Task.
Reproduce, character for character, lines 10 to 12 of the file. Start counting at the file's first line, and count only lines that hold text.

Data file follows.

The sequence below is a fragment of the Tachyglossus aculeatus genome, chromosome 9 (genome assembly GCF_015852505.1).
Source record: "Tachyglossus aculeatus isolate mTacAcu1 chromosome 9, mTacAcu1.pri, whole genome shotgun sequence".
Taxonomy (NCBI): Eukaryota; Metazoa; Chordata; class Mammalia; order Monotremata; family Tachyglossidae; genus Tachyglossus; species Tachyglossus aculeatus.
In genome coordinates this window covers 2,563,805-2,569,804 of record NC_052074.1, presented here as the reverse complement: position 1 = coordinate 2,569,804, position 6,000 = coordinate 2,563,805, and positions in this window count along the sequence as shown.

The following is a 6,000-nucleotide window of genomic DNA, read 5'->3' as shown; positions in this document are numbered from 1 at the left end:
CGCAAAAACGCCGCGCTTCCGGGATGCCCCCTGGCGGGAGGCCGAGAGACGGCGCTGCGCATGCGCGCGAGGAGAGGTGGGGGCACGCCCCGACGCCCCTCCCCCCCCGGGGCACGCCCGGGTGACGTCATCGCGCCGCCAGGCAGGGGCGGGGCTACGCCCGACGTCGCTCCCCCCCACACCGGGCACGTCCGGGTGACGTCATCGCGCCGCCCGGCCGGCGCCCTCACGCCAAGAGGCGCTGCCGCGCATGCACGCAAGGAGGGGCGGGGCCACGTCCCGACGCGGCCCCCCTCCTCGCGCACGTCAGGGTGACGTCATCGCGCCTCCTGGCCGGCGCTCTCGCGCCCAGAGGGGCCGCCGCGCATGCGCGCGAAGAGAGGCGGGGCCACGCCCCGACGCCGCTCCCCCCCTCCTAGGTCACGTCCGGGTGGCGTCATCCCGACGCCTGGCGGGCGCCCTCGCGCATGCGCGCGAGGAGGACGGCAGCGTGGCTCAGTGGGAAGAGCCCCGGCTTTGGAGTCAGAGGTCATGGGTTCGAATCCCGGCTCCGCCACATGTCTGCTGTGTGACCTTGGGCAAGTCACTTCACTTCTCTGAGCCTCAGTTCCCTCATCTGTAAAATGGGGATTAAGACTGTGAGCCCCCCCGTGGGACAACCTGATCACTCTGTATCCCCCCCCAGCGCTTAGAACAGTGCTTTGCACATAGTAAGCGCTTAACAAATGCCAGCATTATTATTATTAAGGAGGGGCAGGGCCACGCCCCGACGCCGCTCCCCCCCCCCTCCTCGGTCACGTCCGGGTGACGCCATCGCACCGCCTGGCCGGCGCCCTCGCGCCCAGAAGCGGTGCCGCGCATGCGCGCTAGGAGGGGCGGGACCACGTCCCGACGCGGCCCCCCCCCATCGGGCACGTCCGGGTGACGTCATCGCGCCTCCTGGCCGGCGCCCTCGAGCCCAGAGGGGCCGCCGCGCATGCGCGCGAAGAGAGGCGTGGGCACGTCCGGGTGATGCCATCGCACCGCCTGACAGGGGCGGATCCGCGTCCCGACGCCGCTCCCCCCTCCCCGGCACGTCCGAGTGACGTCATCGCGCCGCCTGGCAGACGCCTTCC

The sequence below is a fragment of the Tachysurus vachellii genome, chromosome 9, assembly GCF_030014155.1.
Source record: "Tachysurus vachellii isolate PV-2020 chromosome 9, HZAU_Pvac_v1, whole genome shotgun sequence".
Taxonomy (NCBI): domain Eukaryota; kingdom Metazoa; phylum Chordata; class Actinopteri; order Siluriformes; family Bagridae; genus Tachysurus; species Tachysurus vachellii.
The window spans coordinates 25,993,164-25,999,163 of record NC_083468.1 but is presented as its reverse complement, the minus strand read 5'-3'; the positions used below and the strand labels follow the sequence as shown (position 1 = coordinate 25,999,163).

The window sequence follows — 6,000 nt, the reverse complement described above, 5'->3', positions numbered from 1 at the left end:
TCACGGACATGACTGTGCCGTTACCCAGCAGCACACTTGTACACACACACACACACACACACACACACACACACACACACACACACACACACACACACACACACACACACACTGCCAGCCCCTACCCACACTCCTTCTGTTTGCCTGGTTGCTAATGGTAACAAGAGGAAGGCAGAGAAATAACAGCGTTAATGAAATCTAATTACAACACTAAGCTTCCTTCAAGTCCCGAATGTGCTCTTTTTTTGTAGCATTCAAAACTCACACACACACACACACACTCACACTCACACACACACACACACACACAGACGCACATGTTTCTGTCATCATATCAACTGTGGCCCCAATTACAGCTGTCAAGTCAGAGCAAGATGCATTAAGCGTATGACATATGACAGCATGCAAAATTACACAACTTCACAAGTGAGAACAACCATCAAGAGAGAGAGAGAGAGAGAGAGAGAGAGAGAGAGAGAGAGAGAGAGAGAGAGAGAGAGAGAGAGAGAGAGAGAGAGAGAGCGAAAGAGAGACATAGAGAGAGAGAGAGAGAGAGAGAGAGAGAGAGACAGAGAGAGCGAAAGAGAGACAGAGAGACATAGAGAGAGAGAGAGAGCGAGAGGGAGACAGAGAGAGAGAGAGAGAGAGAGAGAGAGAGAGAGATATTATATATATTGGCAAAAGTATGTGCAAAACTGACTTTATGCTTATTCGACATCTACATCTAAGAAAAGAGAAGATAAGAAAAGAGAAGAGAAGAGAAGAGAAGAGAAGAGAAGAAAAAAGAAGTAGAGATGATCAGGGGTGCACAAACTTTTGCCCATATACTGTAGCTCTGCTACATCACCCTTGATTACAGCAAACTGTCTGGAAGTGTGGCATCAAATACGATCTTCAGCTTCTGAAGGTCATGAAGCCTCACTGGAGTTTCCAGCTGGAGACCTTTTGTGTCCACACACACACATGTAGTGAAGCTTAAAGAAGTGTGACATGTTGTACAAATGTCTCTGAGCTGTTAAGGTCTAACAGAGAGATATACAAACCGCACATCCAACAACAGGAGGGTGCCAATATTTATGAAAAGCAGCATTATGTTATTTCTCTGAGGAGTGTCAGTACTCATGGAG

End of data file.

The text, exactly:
The window spans coordinates 25,993,164-25,999,163 of record NC_083468.1 but is presented as its reverse complement, the minus strand read 5'-3'; the positions used below and the strand labels follow the sequence as shown (position 1 = coordinate 25,999,163).

The window sequence follows — 6,000 nt, the reverse complement described above, 5'->3', positions numbered from 1 at the left end:
TCACGGACATGACTGTGCCGTTACCCAGCAGCACACTTGTACACACACACACACACACACACACACACACACACACACACACACACACACACACACACACACACACACACACTGCCAGCCCCTACCCACACTCCTTCTGTTTGCCTGGTTGCTAATGGTAACAAGAGGAAGGCAGAGAAATAACAGCGTTAATGAAATCTAATTACAACACTAAGCTTCCTTCAAGTCCCGAATGTGCTCTTTTTTTGTAGCATTCAAAACTCACACACACACACACACACTCACACTCACACACACACACACACACACAGACGCACATGTTTCTGTCATCATATCAACTGTGGCCCCAATTACAGCTGTCAAGTCAGAGCAAGATGCATTAAGCGTATGACATATGACAGCATGCAAAATTACACAACTTCACAAGTGAGAACAACCATCAAGAGAGAGAGAGAGAGAGAGAGAGAGAGAGAGAGAGAGAGAGAGAGAGAGAGAGAGAGAGAGAGAGAGAGAGAGAGAGAGCGAAAGAGAGACATAGAGAGAGAGAGAGAGAGAGAGAGAGAGAGAGACAGAGAGAGCGAAAGAGAGACAGAGAGACATAGAGAGAGAGAGAGAGCGAGAGGGAGACAGAGAGAGAGAGAGAGAGAGAGAGAGAGAGAGAGATATTATATATATTGGCAAAAGTATGTGCAAAACTGACTTTATGCTTATTCGACATCTACATCTAAGAAAAGAGAAGATAAGAAAAGAGAAGAGAAGAGAAGAGAAGAGAAGAGAAGAAAAAAGAAGTAGAGATGATCAGGGGTGCACAAACTTTTGCCCATATACTGTAGCTCTGCTACATCACCCTTGATTACAGCAAACTGTCTGGAAGTGTGGCATCAAATACGATCTTCAGCTTCTGAAGGTCATGAAGCCTCACTGGAGTTTCCAGCTGGAGACCTTTTGTGTCCACACACACACATGTAGTGAAGCTTAAAGAAGTGTGACATGTTGTACAAATGTCTCTGAGCTGTTAAGGTCTAACAGAGAGATATACAAACCGCACATCCAACAACAGGAGGGTGCCAATATTTATGAAAAGCAGCATTATGTTATTTCTCTGAGGAGTGTCAGTACTCATGGAG